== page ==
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Uses of Bellows

6/15/2012 4:17:07 PM | by Anonymous


Bellows are devices that can deliver pressurized air in a controlled quantity to a controlled location. A regular bellows has a deformable container that would house the air; two handles to control the movement of air; in or out of the bellows, an outlet nozzle to allow air to leave the bellows and an inlet to allow air to enter the bellows. When the handles on the deformable bag container are compressed, the air leaves the bellows from the outlet nozzle and when handles are pulled apart from one-another, air is able to enter the bag from the inlet. Air is only able to enter the deformable bag from the inlet and exit from the outlet nozzle, which makes them usable even very close to a fire and dangerously hot air.



There are several processes that require the use of bellows. In the olden time, bellows were used to provide more air to fire to keep it burning; for instances such as cooking.


Today, many processes still require the use of bellows, such as metallurgical iron smelting and welding. These processes require great amounts of heat which can be generated with the help of bellows. These simple devices are used to provide the fuel with additional air, through the compressing and decompressing of the handles on the bag which causes air to get blown out from the nozzle, thus raising the rate of combustion and which causes the heat output to be increased.


The use bellows is not only limited to providing air for combustion. The box-shaped musical instrument accordion is also bellows driven. It has the characteristic pleated sides that allow air to be taken in and let out. These musical devices can also be referred to as a squeezebox. There are also metal bellows on which bellows technology of the 20th and 21st century is based on. They are made to absorb axial movement in dynamic conditions which gives them their alternative name; Axial Dynamics bellow types. They are elastic vessels that can be compressed if pressure is applied on the outside of the vessels or extended under a vacuum. When the pressure goes back to normal or the vacuum is released, the bellows is able to return to its original shape. However, this is only possible if the bellows has not been stressed past its yield strengths. Modern industry uses reciprocating bellows instead of motorized blowers.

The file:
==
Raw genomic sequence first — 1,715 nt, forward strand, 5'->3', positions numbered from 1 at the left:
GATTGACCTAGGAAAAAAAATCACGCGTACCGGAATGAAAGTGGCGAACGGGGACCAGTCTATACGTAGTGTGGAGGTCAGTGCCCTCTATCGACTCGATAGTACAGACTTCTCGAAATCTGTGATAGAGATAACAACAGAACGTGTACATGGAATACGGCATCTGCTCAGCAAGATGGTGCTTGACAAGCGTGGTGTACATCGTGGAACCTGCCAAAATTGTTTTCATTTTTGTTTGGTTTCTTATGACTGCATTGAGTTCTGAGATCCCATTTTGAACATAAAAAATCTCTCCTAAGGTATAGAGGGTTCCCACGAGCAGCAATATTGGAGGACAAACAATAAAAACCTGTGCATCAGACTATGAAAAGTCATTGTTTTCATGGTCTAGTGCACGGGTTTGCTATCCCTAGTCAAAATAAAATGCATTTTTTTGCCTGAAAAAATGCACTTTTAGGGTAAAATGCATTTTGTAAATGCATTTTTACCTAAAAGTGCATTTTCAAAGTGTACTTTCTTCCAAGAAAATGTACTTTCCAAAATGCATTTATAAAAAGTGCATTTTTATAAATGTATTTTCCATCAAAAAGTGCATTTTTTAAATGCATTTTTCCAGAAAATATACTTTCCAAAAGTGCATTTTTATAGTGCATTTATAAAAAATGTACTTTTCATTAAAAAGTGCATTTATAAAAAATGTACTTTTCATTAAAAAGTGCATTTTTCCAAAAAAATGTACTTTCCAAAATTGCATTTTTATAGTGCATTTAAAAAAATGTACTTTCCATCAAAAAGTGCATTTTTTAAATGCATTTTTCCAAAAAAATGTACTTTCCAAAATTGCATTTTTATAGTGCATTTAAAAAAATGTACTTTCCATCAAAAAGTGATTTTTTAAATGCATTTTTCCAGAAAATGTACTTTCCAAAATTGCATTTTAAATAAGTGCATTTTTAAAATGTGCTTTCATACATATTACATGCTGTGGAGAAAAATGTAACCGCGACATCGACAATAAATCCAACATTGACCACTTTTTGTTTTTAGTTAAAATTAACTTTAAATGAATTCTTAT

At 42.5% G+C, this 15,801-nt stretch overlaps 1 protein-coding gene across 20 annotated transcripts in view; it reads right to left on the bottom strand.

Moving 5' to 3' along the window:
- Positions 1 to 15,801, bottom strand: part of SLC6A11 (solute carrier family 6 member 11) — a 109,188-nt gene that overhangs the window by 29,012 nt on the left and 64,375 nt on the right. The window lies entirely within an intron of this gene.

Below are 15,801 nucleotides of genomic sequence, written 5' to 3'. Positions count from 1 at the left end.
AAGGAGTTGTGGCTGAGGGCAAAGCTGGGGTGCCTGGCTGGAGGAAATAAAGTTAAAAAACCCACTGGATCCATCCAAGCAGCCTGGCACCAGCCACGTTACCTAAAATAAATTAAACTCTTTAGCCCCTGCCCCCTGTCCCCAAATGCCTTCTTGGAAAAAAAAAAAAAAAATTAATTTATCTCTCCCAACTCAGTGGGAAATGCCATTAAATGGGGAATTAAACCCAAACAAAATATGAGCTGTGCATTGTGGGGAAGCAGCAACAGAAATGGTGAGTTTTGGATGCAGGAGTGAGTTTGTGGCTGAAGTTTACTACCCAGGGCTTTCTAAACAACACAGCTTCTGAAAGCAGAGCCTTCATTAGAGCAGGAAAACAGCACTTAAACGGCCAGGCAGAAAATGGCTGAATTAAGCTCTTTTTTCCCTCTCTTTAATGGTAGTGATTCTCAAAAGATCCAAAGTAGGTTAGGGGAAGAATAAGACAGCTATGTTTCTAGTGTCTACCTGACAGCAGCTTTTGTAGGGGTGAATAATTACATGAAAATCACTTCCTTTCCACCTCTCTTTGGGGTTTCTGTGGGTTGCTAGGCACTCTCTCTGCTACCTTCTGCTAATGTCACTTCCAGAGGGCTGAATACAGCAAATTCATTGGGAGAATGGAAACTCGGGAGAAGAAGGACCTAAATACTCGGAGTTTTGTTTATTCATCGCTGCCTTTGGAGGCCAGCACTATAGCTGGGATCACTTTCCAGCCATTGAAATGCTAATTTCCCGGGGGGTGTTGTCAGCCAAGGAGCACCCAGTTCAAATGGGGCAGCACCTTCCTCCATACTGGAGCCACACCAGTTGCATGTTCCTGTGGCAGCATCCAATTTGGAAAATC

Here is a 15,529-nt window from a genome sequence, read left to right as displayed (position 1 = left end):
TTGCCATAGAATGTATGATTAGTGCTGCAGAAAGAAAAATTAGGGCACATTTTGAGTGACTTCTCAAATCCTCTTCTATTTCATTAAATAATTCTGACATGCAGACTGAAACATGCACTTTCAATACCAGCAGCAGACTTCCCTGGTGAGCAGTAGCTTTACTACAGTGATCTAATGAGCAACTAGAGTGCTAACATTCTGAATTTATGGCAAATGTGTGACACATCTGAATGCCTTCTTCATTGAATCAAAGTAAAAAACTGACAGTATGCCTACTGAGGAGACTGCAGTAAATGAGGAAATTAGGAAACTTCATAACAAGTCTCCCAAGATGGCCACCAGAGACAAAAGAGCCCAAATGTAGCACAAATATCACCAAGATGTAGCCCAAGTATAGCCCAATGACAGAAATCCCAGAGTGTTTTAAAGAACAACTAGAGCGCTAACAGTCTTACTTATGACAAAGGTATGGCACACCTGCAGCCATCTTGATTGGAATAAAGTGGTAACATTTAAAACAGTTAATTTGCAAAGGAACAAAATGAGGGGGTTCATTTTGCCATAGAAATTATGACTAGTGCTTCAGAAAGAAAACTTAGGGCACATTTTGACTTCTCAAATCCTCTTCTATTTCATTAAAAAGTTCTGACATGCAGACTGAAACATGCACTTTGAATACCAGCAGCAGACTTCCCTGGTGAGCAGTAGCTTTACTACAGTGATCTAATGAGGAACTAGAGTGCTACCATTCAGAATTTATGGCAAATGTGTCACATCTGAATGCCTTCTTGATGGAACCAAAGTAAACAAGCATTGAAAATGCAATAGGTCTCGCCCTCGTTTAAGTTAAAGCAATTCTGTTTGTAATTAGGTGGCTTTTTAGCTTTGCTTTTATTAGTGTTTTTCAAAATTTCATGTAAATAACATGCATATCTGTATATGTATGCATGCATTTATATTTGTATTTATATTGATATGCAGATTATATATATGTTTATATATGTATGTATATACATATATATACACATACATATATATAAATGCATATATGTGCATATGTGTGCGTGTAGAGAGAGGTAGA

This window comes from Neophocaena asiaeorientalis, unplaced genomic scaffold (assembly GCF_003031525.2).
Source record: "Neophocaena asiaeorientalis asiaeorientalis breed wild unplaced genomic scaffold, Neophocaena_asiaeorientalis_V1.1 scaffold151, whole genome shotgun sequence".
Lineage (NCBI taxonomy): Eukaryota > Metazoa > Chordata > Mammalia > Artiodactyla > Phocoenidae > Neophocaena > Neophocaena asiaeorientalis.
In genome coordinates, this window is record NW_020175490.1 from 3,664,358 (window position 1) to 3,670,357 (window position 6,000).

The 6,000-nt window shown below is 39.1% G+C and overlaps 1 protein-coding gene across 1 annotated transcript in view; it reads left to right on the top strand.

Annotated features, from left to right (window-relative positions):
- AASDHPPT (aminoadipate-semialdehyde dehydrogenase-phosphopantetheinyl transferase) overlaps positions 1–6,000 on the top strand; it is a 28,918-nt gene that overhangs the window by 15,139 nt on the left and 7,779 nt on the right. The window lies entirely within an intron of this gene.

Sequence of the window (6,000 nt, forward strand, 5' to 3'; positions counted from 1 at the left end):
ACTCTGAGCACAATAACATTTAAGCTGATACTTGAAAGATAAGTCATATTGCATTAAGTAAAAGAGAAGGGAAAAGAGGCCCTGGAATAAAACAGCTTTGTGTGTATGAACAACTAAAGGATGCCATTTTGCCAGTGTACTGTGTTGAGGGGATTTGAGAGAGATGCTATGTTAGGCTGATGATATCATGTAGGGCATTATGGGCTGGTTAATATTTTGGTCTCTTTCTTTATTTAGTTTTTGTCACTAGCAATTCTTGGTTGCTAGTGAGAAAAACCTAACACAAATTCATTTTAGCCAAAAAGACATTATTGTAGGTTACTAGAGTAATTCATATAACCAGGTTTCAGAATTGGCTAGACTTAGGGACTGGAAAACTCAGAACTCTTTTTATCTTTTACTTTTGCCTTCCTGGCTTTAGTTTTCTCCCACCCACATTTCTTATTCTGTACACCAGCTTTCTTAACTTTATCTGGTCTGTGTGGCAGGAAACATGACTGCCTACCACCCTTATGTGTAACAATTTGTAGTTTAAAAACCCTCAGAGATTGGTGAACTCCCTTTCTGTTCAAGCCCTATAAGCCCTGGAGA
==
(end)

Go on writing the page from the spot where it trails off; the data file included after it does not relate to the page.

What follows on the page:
There are two common types of bellows used for various applications today; they are two-chambered forge bellows and double-acting piston bellows.


The two-chambered forge bellows are constructed similarly to fireplace bellows and are the most common type of bellows that are used by blacksmiths to deliver air to the forge due to the to the fact that they are able to provide a near constant stream of air which may be essential in certain manufacturing processes. These bellows are not exactly the same as fireplace bellows consist of a two-section accordion unlike fireplace bellows which have a simpler design. The two section accordion allows for the chambers to be separated by a central divider. Air is drawn into the bottom chamber then forced in the upper chamber which allows it to flow out at a constant rate due to a weight or a spring that would be pushing it down.


Double-acting piston bellows are used when blacksmiths and smelters want to increase the air flow into the forge. As the name would suggest, these bellows are able to blow air out of both strokes of the handle. They are more constant and stronger than regular simple bellows.


There are many types of bellows that have various functions depending on the material used to construct them, their application and their functions.

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